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Simmons launches last ad of his primary campaign

GLASTONBURY–Rob Simmons Friday launched the second and last television ad of his recently revived campaign for the GOP U.S. Senate nomination, a 30-second spot extolling public service and including an implicit jab at his principal opponent, Linda McMahon. Simmons had stopped campaigning and dismissed his staff in May after losing the Republican endorsement to McMahon. He re-entered the contest last week with an ad announcing, “I’m still on the ballot.” Neither ad mentions McMahon or his other GOP rival, Peter Schiff. Speaking at a Glastonbury American Legion hall Friday, Simmons emphasized the positive tone of the new ad. Continue Reading →

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Jarjura takes hits in race for comptroller

The Democratic race for comptroller continued along its rocky path Friday, with Waterbury Mayor Mike Jarjura on the receiving end of three hits. First, a YouTube video surfaced of the Democrat speaking at a Tea Party rally. “We needed a spark, and you’re the spark that is going to be the change. So don’t give up. Don’t get discouraged because this country is worth fighting for and you’re fighting for it,” Jarjura said at the rally in Waterbury last September. Continue Reading →

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CSU reduces raises for top managers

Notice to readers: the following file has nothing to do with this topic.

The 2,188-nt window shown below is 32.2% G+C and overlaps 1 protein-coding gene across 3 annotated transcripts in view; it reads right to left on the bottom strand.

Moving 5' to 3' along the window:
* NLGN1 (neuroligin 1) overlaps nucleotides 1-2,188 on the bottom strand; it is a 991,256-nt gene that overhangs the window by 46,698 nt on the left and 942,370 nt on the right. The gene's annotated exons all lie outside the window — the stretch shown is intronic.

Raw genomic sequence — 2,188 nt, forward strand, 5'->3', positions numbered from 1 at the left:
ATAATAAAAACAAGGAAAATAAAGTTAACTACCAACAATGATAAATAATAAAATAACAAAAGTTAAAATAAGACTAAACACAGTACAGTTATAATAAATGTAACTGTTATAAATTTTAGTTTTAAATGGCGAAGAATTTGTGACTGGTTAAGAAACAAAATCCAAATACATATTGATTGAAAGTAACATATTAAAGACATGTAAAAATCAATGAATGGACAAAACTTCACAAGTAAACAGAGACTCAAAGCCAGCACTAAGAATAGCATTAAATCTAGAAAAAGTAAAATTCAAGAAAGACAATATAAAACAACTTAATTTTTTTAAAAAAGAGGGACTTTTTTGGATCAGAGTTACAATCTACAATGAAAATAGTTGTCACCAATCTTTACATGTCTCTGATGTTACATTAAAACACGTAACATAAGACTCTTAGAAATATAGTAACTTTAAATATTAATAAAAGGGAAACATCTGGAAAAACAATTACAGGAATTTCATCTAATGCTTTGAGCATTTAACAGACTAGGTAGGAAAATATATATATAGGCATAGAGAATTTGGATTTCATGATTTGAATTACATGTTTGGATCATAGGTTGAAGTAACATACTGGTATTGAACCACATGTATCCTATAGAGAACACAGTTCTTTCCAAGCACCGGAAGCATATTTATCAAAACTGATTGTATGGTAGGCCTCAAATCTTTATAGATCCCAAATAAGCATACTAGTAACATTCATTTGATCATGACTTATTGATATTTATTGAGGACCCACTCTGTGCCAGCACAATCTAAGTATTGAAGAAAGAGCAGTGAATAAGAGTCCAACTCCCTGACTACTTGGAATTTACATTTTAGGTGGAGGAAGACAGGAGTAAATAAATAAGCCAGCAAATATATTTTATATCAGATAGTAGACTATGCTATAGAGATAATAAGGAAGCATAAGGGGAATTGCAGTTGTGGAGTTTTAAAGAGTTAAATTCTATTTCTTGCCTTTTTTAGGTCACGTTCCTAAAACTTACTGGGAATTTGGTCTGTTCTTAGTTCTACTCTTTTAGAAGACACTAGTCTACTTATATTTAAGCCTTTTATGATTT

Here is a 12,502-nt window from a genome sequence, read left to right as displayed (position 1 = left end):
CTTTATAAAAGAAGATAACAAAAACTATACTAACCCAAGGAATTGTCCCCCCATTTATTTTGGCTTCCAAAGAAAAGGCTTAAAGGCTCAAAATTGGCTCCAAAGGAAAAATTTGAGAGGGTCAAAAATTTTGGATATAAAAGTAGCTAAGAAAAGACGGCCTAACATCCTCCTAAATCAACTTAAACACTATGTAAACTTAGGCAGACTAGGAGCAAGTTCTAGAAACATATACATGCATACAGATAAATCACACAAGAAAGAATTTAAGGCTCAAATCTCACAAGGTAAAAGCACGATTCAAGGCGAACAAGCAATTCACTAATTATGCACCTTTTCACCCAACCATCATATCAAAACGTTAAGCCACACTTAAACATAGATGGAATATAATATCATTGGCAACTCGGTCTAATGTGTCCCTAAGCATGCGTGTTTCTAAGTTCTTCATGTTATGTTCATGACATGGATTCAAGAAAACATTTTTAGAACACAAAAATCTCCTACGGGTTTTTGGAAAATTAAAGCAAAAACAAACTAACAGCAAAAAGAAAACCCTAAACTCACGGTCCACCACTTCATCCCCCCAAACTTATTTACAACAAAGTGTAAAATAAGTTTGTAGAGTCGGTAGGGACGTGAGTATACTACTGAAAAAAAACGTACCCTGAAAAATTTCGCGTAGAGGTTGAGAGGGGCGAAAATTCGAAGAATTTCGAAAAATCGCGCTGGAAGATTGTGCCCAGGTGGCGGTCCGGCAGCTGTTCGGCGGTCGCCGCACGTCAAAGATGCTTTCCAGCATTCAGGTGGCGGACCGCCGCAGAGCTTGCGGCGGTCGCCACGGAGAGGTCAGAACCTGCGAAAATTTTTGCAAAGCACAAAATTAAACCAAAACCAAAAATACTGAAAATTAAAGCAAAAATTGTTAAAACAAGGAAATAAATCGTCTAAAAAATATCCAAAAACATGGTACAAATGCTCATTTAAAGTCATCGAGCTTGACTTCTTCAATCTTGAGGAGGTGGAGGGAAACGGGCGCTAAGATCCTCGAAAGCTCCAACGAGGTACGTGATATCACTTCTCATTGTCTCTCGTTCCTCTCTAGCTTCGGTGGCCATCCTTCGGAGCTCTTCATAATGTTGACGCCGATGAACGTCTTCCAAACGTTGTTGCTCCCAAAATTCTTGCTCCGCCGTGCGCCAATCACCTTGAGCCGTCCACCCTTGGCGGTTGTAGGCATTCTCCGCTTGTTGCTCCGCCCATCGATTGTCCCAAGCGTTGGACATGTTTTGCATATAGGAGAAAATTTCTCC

Connecticut State University officials reduced raises for more than 60 high-ranking managers Friday in response to criticism from Gov. M. Jodi Rell but took no action on Rell’s request to rescind raises for two campus presidents. The managers, including officials at CSU’s four campuses and at system headquarters in Hartford, had been given pay increases of 8 percent in June, raises that Rell called “excessive” and “intolerable” in light of the state’s fiscal crisis. The officials will keep 5 percent cost-of-living increases, but the CSU System Board of Trustees Executive Committee rescinded an additional raise of 3 percent that was considered a “pay equity” adjustment based on a consultant’s compensation study. CSU officials have defended the raises, saying they were part of an effort to keep salaries competitive with those at other universities. Earlier this week, the committee also reduced raises of 10 percent for system Chancellor David G. Carter and the campus presidents – cancelling a 5 percent pay equity adjustment but allowing them to keep a 5 percent cost-of-living increase. Continue Reading →